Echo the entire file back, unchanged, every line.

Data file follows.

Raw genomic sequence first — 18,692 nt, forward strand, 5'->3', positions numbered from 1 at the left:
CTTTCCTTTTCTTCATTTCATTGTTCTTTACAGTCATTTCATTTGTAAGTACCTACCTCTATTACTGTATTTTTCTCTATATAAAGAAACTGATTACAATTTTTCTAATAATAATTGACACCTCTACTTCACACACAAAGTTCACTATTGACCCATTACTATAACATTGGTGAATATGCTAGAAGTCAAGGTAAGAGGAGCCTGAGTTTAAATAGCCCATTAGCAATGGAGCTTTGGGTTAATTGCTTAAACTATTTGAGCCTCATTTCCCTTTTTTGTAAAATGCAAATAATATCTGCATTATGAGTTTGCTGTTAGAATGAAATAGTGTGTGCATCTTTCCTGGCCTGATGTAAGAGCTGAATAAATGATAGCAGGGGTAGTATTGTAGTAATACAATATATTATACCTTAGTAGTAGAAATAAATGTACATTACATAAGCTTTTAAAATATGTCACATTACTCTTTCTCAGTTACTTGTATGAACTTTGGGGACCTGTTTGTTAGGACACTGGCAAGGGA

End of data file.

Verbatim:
Raw genomic sequence first — 18,692 nt, forward strand, 5'->3', positions numbered from 1 at the left:
CTTTCCTTTTCTTCATTTCATTGTTCTTTACAGTCATTTCATTTGTAAGTACCTACCTCTATTACTGTATTTTTCTCTATATAAAGAAACTGATTACAATTTTTCTAATAATAATTGACACCTCTACTTCACACACAAAGTTCACTATTGACCCATTACTATAACATTGGTGAATATGCTAGAAGTCAAGGTAAGAGGAGCCTGAGTTTAAATAGCCCATTAGCAATGGAGCTTTGGGTTAATTGCTTAAACTATTTGAGCCTCATTTCCCTTTTTTGTAAAATGCAAATAATATCTGCATTATGAGTTTGCTGTTAGAATGAAATAGTGTGTGCATCTTTCCTGGCCTGATGTAAGAGCTGAATAAATGATAGCAGGGGTAGTATTGTAGTAATACAATATATTATACCTTAGTAGTAGAAATAAATGTACATTACATAAGCTTTTAAAATATGTCACATTACTCTTTCTCAGTTACTTGTATGAACTTTGGGGACCTGTTTGTTAGGACACTGGCAAGGGA